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Mississippi Burning Review

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By Richard Jansen Torquay Boys' Grammar School 14 November 2007 Alan Parker's take on racism in America during the 60's is thought provoking and necessary even today. he finest thing about Mississippi Burning is not that it is tense and thrilling, yet touching; but rather that it shows the pain and suffering of the black people on a personal level. You almost feel as though you're one of them, fighting for the same cause. Parker's genius is proven in the first scene. There is the simple yet powerful image of two drinking fountains: one for the whites, the other for the blacks. A pipe separates the fountains, symbolising how the two races are set apart from one another. Right from the outset you are guided into understanding the message of the film. However, there has been criticism made against 'Mississippi Burning'. The main controversy is over how it is not completely truthful. 'Most of the debate surrounding the film has focused on the way it distorts key events in the history of the civil rights movement.' ...read more.


Music plays a big part in making this film tense and electrifying. An early scene shows a car chase taking place. The KKK is chasing two civil rights workers and a black man. Firstly, the diegetic sound of the rumbling engine in a desolate area of countryside is unnerving. As the chasing car approaches the music kicks in, the use of non-diegetic sound lets you know they are out to kill. Another scene in which music plays a big part is when the local black community are singing together in a chapel. The scene starts by illustrating how joyful the black community is. A woman is immersed in playing the piano, children are singing and everyone is enjoying themselves. In seeing so many people happy, you feel warm inside; how could anything possibly go wrong? The camera cuts to a view of a pair of mysterious black boots. You find yourself asking the question; 'whose are they, FBI or KKK? You are shown a long shot of the church; you see how isolated and desolate it is. ...read more.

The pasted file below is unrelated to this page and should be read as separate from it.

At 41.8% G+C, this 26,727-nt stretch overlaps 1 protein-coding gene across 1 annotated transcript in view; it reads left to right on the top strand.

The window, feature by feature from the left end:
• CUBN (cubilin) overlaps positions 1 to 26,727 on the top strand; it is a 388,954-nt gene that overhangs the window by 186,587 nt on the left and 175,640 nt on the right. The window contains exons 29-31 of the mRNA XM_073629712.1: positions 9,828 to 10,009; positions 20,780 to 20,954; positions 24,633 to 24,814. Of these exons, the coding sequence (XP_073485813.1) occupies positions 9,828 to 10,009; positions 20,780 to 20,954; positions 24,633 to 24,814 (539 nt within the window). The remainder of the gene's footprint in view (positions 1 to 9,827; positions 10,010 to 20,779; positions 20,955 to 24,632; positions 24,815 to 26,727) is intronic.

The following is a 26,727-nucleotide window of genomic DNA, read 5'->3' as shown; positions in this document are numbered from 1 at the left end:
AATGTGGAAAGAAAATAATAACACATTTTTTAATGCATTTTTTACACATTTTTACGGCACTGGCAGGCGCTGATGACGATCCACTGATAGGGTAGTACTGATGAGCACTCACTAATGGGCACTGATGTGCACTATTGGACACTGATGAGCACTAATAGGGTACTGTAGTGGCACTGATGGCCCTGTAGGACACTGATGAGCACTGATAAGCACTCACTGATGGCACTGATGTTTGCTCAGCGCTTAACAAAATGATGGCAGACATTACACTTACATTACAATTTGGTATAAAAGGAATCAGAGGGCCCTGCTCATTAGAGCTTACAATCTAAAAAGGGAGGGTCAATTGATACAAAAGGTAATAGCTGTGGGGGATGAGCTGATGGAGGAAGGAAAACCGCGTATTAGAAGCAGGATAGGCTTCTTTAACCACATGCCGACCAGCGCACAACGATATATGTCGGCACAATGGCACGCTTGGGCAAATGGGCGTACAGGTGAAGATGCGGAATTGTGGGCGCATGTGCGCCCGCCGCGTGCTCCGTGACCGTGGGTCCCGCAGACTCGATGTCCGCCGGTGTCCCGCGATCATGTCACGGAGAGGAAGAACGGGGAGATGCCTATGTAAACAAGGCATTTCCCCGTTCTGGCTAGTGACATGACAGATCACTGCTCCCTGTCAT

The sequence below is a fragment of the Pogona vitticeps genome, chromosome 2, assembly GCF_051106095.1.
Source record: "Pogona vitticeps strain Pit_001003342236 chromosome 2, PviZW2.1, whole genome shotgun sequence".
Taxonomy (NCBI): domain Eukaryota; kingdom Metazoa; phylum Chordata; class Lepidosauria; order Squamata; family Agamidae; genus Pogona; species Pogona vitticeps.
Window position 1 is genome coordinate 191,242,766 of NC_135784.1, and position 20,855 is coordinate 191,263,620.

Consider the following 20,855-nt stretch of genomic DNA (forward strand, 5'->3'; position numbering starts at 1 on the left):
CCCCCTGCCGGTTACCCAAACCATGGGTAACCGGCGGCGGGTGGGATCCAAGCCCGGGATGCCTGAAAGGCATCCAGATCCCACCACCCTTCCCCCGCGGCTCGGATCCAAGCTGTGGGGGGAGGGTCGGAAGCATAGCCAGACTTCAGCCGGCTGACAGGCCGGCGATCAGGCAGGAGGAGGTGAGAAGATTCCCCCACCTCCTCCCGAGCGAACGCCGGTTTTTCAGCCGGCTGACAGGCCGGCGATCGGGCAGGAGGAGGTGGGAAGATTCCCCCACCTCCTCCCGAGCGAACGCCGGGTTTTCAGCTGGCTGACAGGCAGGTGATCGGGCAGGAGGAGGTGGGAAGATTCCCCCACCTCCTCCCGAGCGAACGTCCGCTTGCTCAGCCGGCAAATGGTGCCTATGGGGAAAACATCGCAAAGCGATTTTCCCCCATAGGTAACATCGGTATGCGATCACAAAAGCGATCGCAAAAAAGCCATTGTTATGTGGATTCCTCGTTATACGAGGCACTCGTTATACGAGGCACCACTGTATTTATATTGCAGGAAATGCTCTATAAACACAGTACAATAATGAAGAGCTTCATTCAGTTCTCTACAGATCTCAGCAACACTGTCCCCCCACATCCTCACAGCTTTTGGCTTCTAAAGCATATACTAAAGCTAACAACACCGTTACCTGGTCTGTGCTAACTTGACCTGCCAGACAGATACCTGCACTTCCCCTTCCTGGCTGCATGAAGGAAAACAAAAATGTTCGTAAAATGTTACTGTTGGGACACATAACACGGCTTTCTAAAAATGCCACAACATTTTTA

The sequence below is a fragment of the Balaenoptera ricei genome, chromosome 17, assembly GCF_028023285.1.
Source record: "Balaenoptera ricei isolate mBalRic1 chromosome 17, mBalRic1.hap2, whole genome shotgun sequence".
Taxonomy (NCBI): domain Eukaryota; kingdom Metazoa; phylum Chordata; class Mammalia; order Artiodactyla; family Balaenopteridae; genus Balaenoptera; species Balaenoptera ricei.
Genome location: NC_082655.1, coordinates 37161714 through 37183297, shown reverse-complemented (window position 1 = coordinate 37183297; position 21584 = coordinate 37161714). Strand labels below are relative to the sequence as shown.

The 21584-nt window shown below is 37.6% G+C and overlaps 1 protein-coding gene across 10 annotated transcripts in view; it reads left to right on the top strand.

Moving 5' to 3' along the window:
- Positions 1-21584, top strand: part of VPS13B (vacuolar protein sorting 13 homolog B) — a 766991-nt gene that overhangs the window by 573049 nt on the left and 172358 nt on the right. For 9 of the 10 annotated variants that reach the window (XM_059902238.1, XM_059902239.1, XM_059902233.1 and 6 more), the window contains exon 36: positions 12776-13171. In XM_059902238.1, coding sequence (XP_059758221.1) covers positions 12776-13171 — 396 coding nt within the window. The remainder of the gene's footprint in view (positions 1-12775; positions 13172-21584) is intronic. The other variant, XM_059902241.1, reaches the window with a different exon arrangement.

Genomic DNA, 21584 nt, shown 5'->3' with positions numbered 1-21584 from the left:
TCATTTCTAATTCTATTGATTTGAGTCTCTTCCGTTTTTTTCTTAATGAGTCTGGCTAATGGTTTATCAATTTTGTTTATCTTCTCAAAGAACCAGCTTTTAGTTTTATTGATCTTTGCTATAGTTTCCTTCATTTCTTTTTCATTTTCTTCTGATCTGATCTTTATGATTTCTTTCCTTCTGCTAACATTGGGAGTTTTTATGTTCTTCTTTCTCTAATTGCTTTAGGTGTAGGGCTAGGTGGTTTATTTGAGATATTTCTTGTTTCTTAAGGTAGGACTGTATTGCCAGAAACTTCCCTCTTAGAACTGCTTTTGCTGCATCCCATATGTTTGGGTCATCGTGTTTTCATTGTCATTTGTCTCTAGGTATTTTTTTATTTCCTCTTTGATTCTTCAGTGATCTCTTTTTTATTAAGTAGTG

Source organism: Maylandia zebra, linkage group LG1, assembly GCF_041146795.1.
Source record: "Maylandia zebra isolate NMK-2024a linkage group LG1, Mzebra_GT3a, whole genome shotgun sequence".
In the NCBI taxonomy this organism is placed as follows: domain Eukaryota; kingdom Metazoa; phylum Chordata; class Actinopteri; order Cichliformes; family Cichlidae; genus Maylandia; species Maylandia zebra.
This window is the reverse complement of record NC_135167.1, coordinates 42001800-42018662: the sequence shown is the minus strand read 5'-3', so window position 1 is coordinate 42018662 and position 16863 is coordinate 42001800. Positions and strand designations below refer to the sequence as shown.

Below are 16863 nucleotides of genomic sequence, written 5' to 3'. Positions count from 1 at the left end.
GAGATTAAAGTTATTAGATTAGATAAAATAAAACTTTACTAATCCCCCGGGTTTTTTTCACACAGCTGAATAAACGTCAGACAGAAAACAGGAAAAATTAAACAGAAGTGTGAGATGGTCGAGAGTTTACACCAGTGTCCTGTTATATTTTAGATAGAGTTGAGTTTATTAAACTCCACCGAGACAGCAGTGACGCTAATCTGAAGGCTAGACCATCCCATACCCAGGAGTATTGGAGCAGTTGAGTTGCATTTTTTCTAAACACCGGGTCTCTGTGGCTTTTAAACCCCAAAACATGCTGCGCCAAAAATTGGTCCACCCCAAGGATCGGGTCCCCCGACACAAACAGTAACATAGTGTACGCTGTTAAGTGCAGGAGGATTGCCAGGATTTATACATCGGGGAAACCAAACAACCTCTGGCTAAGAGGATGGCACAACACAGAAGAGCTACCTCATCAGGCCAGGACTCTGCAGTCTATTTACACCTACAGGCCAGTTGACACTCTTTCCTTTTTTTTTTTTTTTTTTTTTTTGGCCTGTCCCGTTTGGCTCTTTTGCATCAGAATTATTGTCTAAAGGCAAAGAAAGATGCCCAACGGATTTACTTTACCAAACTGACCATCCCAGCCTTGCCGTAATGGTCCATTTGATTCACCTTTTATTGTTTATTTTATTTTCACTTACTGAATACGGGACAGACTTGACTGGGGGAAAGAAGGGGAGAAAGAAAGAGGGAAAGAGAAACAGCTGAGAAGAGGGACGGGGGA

I have to say, the funeral speech scene is quite possibly one of the most passionate, powerful and poetic speeches ever on film. The repetition of the phrase 'I am sick and tired' emphasises the antagonism and hatred caused by the racial discrimination. Only this diegetic sound of speech is used, all other sound is blocked out; this makes you focus purely on the dramatic speech. It almost compares to Martin Luther King's famous speech and I think Parker has used this as a model for developing this scene into such a masterpiece. When this film was made, twenty years ago, it was rated 18. Nevertheless I think that it is necessary in today's culture for young people to be more aware of racial hatred in the world, particularly from a historical perspective. Moreover Parker has shown it in an understandable and clever way. It clearly shows evil and violence in a serious manner. There is no need for over exaggeration, special effects and silly action scenes. The sheer mood of the film gives excitement and entertainment, at the same time as giving a morale and important message. On the whole 'Mississippi Burning' is truly spectacular. ...read more.

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